King: I was with Campus Crusade for Christ at the time. I was driving to work when the first tower was hit and saw the second one on TV. I remember feeling heartbreak. I had a lot of sadness about all the death and destruction of that day.
CP: Outside of writing you're the president of International Christian Concern, a watchdog group that monitors persecution of Christians overseas. What role does Islam play in that persecution?
King: The source and focus of persecution was shifting when I first came into this world nine years ago. In the old days, it was the Marxist world in Cuba, Africa and Asia persecuting Christians.
Now the leading focus of persecution towards Christians is Islam. Christians overseas face everything from discrimination to imprisonment, abduction and murder in Muslim communities. The Saudis in particular have been radicalizing the world's Muslim population for 30 years. They've been building mosques all around the world and putting radical clerics in them. It accounts for the rise of terrorism and 9/11 was part of that radicalization. It's dividing the Muslim world between radical and peaceful interpretations of Islam.
CP: What perception do Muslims have of Christianity?
King: That's a tricky one. In the broadest sense, they'd look at what they see on the moral cesspool that is American TV and assume that it's Christian. They generally look at our media as disgusting and we're in the soup so we're used to it.
The Quran says both good and bad things about Christians and Jesus. They don't consider him anything greater than a prophet, and even that view has gotten warped by fundamentalism.
Last but not least, some of them see as aggressors given we've invaded Muslim countries recently.
CP: Christmas is often a dangerous time for Christian communities in Muslim-majority countries. What do you hope Western Christians will remember about their persecuted brothers and sisters in Christ during this time?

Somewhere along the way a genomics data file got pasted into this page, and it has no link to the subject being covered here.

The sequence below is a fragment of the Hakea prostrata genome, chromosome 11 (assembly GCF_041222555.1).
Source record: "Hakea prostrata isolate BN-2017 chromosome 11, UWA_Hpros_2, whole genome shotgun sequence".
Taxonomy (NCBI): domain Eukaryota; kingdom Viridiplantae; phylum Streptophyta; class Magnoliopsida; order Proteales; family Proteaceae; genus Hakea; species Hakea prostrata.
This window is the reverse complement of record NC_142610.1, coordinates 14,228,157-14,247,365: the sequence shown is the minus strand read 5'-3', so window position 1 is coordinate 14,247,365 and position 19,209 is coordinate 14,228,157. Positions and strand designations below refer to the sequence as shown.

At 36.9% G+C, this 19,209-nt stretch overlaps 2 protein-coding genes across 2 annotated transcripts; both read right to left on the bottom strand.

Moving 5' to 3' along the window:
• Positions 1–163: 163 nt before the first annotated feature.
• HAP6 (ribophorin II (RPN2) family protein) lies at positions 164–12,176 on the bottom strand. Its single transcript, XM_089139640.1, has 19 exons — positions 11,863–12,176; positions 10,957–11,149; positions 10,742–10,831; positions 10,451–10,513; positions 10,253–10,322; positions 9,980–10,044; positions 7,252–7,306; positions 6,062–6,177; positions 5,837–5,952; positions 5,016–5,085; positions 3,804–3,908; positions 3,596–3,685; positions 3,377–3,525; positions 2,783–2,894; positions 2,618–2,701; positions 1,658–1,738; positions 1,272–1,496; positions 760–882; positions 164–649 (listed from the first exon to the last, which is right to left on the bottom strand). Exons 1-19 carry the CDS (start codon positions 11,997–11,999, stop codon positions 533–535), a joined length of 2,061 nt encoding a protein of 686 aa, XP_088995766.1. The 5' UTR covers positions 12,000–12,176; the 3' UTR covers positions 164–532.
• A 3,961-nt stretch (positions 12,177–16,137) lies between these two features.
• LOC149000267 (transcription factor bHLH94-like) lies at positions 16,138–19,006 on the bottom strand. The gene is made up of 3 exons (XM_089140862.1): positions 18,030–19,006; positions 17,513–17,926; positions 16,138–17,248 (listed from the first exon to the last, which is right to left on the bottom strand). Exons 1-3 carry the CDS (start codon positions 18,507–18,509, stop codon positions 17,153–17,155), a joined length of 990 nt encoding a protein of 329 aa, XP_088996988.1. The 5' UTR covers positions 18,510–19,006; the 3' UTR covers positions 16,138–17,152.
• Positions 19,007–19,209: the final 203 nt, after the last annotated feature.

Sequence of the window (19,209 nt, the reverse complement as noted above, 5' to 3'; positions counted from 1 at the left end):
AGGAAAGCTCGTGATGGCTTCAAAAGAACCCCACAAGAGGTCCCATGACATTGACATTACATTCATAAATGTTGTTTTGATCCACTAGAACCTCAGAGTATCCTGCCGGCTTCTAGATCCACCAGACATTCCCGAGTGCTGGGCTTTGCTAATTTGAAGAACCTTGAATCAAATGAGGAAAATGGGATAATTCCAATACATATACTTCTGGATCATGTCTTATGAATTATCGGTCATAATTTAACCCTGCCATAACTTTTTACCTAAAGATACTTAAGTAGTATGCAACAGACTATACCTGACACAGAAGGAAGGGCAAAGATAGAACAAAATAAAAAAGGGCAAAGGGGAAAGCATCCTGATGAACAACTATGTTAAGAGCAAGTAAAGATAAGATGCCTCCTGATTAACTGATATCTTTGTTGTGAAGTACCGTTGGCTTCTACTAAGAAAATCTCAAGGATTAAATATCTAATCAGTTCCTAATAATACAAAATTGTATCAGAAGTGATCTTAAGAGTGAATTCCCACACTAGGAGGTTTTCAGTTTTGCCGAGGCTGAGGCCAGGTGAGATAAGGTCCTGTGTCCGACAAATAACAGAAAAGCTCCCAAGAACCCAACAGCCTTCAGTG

King: We should let them know we know that they’re suffering and thinking of them. It's a huge encouragement. They feel buoyed by the prayers of their brothers and sisters overseas.
Churches are often burned down and the hatred often comes out during that time. If Christians were more active and more righteously angry when these attacks happen, it would work wonders. It could be something as simple as calling an embassy. We have to shine a light on those who rape, torture and kill.
CP: What country or countries will you and ICC monitor in 2012?
King: We're going to focus on Egypt. From the beginning of the Arab Spring movement, we've said “lookout.” Mubarak wasn't the best guy, but what's coming is a nightmare. The Christians we've spoken to over there have said they feel a great crushing coming on. These people have lived under oppression for centuries yet the hatred is still rising.
CP: How can Christians and Muslims better get along in the future?
King: On the American end, the more we fight overseas the more we make enemies. It gives propaganda for the radicals.
Outside of that, lots of Christians and Muslim want a more righteous society. We're both offended by the immorality of our cultures and we also believe in general hospitality.
The best thing we can do is start talking honestly about Islam. Most people are not interested in following violent people. If we expose the violence of radical Islam that creates a wedge that isolates radicals from the culture.